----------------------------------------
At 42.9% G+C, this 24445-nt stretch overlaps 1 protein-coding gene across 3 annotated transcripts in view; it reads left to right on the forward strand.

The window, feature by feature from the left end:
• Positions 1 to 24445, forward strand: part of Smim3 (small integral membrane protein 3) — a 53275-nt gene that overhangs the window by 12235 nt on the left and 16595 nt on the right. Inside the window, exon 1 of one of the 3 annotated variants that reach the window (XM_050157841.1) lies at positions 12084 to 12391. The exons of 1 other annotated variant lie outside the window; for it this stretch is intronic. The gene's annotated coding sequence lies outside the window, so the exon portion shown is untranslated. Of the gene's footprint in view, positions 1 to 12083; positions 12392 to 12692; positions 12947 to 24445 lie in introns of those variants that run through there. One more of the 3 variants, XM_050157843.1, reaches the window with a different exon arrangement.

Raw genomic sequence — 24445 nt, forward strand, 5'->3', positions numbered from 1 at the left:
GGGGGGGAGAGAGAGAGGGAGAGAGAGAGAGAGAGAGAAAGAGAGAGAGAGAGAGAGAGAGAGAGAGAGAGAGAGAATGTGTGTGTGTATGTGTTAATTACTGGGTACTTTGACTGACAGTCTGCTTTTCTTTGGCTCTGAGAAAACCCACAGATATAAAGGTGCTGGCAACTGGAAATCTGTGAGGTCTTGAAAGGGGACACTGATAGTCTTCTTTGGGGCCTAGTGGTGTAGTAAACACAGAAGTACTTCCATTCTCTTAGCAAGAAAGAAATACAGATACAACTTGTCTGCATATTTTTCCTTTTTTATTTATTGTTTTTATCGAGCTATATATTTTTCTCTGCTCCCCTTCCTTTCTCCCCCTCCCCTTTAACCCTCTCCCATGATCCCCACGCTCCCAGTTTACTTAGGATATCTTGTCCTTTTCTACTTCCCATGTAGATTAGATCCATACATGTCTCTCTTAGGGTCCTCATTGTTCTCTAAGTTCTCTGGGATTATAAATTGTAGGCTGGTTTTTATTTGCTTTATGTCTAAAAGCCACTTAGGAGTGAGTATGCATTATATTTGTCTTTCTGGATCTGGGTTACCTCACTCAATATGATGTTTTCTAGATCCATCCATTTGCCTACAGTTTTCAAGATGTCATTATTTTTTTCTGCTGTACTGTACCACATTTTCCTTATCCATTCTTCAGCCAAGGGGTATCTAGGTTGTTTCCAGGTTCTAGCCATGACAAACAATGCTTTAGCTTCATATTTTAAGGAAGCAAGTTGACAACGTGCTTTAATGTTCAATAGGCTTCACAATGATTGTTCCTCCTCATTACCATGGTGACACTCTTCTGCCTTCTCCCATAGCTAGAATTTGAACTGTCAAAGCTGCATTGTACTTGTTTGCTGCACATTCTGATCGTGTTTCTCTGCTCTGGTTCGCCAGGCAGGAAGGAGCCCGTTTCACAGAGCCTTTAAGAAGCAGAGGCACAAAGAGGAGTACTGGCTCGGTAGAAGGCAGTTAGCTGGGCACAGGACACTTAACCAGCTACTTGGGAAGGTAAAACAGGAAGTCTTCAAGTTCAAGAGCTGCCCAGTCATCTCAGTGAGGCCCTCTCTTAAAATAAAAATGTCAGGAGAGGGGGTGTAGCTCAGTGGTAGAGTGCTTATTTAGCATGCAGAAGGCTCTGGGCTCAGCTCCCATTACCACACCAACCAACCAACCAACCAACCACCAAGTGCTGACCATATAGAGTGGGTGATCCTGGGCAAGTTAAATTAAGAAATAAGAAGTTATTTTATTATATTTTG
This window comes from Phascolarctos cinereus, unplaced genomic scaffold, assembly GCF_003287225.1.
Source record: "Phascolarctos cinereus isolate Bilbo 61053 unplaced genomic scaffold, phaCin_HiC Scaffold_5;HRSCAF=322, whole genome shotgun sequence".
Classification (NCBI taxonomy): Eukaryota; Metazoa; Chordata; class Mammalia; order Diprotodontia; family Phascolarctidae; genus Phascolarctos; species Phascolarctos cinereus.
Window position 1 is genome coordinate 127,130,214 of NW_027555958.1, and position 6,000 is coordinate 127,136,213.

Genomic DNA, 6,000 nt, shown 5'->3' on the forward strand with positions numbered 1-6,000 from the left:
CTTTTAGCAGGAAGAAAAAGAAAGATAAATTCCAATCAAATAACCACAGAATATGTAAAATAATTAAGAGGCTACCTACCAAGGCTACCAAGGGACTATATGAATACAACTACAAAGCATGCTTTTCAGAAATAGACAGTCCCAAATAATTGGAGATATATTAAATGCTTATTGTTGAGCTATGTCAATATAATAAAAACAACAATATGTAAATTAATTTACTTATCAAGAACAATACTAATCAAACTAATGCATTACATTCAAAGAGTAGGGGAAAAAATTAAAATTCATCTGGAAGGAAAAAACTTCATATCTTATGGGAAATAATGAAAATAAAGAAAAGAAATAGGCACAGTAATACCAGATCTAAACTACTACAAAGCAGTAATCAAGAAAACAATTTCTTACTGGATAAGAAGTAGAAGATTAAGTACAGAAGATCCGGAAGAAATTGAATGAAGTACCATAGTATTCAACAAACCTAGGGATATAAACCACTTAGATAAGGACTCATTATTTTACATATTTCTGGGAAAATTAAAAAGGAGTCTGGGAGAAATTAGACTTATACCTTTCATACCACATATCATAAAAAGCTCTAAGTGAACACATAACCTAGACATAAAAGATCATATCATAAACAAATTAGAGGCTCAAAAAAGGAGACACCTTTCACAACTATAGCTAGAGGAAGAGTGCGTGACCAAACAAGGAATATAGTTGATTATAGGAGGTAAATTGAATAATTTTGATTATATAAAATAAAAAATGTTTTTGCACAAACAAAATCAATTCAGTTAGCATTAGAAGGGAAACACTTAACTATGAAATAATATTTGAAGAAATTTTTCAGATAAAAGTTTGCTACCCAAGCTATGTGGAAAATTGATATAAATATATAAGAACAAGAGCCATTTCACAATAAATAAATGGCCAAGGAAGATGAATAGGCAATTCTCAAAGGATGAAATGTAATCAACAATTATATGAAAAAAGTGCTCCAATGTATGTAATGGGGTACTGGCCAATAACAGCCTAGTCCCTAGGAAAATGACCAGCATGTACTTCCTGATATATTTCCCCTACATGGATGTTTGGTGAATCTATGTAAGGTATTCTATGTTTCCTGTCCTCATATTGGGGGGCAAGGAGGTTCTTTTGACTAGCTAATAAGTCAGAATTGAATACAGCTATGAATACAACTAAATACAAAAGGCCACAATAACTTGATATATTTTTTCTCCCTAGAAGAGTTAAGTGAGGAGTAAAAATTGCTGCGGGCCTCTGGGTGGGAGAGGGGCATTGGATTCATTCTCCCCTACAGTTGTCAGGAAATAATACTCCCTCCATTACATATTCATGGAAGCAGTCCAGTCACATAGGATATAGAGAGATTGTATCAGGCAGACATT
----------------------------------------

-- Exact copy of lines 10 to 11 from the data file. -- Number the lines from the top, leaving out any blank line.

Genomic DNA, 6,000 nt, shown 5'->3' on the forward strand with positions numbered 1-6,000 from the left:
CTTTTAGCAGGAAGAAAAAGAAAGATAAATTCCAATCAAATAACCACAGAATATGTAAAATAATTAAGAGGCTACCTACCAAGGCTACCAAGGGACTATATGAATACAACTACAAAGCATGCTTTTCAGAAATAGACAGTCCCAAATAATTGGAGATATATTAAATGCTTATTGTTGAGCTATGTCAATATAATAAAAACAACAATATGTAAATTAATTTACTTATCAAGAACAATACTAATCAAACTAATGCATTACATTCAAAGAGTAGGGGAAAAAATTAAAATTCATCTGGAAGGAAAAAACTTCATATCTTATGGGAAATAATGAAAATAAAGAAAAGAAATAGGCACAGTAATACCAGATCTAAACTACTACAAAGCAGTAATCAAGAAAACAATTTCTTACTGGATAAGAAGTAGAAGATTAAGTACAGAAGATCCGGAAGAAATTGAATGAAGTACCATAGTATTCAACAAACCTAGGGATATAAACCACTTAGATAAGGACTCATTATTTTACATATTTCTGGGAAAATTAAAAAGGAGTCTGGGAGAAATTAGACTTATACCTTTCATACCACATATCATAAAAAGCTCTAAGTGAACACATAACCTAGACATAAAAGATCATATCATAAACAAATTAGAGGCTCAAAAAAGGAGACACCTTTCACAACTATAGCTAGAGGAAGAGTGCGTGACCAAACAAGGAATATAGTTGATTATAGGAGGTAAATTGAATAATTTTGATTATATAAAATAAAAAATGTTTTTGCACAAACAAAATCAATTCAGTTAGCATTAGAAGGGAAACACTTAACTATGAAATAATATTTGAAGAAATTTTTCAGATAAAAGTTTGCTACCCAAGCTATGTGGAAAATTGATATAAATATATAAGAACAAGAGCCATTTCACAATAAATAAATGGCCAAGGAAGATGAATAGGCAATTCTCAAAGGATGAAATGTAATCAACAATTATATGAAAAAAGTGCTCCAATGTATGTAATGGGGTACTGGCCAATAACAGCCTAGTCCCTAGGAAAATGACCAGCATGTACTTCCTGATATATTTCCCCTACATGGATGTTTGGTGAATCTATGTAAGGTATTCTATGTTTCCTGTCCTCATATTGGGGGGCAAGGAGGTTCTTTTGACTAGCTAATAAGTCAGAATTGAATACAGCTATGAATACAACTAAATACAAAAGGCCACAATAACTTGATATATTTTTTCTCCCTAGAAGAGTTAAGTGAGGAGTAAAAATTGCTGCGGGCCTCTGGGTGGGAGAGGGGCATTGGATTCATTCTCCCCTACAGTTGTCAGGAAATAATACTCCCTCCATTACATATTCATGGAAGCAGTCCAGTCACATAGGATATAGAGAGATTGTATCAGGCAGACATT